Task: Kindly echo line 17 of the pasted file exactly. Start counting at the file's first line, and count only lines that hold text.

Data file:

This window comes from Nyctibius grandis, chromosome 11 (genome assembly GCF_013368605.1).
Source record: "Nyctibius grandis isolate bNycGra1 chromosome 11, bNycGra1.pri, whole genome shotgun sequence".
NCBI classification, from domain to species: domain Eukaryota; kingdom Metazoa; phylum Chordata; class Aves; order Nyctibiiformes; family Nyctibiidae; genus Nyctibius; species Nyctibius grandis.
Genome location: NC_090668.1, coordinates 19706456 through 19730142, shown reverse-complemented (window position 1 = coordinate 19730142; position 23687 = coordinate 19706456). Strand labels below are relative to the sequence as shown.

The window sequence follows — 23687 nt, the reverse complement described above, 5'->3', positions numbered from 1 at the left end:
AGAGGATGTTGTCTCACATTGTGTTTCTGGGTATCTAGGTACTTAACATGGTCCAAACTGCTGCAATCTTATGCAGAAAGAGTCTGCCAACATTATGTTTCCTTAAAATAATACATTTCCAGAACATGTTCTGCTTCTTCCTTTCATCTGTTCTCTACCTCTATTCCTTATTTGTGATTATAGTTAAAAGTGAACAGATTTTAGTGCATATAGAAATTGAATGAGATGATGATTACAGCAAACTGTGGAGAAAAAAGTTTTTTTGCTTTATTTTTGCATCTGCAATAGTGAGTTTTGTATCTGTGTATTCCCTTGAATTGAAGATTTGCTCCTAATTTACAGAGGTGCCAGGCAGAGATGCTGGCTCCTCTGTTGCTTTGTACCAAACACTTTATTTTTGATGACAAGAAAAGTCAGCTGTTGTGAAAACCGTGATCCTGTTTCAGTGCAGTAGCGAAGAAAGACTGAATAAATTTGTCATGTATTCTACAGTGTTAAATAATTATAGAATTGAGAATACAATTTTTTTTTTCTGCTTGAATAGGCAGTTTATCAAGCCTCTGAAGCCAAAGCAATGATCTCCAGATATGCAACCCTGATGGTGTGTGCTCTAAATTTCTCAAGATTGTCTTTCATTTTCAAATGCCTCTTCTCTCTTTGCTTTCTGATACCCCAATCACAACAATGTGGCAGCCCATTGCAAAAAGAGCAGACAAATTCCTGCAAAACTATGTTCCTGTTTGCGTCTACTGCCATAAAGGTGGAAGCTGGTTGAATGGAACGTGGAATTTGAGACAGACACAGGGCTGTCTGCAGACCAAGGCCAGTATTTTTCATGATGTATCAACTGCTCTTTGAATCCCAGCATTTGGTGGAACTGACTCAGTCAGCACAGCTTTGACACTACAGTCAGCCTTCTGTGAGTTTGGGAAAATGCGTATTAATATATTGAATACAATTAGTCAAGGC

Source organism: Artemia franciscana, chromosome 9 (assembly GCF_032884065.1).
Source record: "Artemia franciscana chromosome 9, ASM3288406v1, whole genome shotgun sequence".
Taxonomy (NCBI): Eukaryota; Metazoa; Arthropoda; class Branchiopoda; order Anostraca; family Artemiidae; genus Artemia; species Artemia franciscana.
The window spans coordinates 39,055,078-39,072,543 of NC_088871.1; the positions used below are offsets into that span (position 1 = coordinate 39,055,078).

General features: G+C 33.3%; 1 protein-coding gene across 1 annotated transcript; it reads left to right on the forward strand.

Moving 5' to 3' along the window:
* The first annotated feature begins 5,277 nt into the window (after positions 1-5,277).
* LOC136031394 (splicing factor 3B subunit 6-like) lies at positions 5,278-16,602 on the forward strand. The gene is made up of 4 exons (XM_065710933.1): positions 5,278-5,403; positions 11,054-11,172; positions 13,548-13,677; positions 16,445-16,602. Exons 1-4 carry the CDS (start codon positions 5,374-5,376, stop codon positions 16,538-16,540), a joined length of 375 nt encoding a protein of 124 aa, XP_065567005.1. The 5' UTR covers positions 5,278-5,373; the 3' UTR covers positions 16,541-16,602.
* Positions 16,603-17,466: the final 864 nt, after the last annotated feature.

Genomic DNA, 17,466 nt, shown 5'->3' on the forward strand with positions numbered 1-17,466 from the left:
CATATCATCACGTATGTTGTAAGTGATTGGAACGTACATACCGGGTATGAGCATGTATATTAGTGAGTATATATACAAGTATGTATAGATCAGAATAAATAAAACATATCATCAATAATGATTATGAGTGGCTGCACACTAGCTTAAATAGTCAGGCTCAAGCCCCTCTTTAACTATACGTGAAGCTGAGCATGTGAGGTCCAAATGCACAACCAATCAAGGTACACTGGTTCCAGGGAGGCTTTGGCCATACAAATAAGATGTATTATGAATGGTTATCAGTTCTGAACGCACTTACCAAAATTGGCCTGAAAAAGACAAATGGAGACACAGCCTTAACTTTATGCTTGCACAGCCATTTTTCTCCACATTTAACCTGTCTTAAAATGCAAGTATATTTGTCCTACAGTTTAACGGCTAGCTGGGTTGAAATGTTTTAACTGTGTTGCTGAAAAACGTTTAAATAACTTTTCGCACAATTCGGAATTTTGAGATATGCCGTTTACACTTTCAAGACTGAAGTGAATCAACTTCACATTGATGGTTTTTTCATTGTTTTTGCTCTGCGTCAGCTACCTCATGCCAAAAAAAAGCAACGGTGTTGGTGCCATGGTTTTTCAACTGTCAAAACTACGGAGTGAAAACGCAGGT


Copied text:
CATATCATCACGTATGTTGTAAGTGATTGGAACGTACATACCGGGTATGAGCATGTATATTAGTGAGTATATATACAAGTATGTATAGATCAGAATAAATAAAACATATCATCAATAATGATTATGAGTGGCTGCACACTAGCTTAAATAGTCAGGCTCAAGCCCCTCTTTAACTATACGTGAAGCTGAGCATGTGAGGTCCAAATGCACAACCAATCAAGGTACACTGGTTCCAGGGAGGCTTTGGCCATACAAATAAGATGTATTATGAATGGTTATCAGTTCTGAACGCACTTACCAAAATTGGCCTGAAAAAGACAAATGGAGACACAGCCTTAACTTTATGCTTGCACAGCCATTTTTCTCCACATTTAACCTGTCTTAAAATGCAAGTATATTTGTCCTACAGTTTAACGGCTAGCTGGGTTGAAATGTTTTAACTGTGTTGCTGAAAAACGTTTAAATAACTTTTCGCACAATTCGGAATTTTGAGATATGCCGTTTACACTTTCAAGACTGAAGTGAATCAACTTCACATTGATGGTTTTTTCATTGTTTTTGCTCTGCGTCAGCTACCTCATGCCAAAAAAAAGCAACGGTGTTGGTGCCATGGTTTTTCAACTGTCAAAACTACGGAGTGAAAACGCAGGT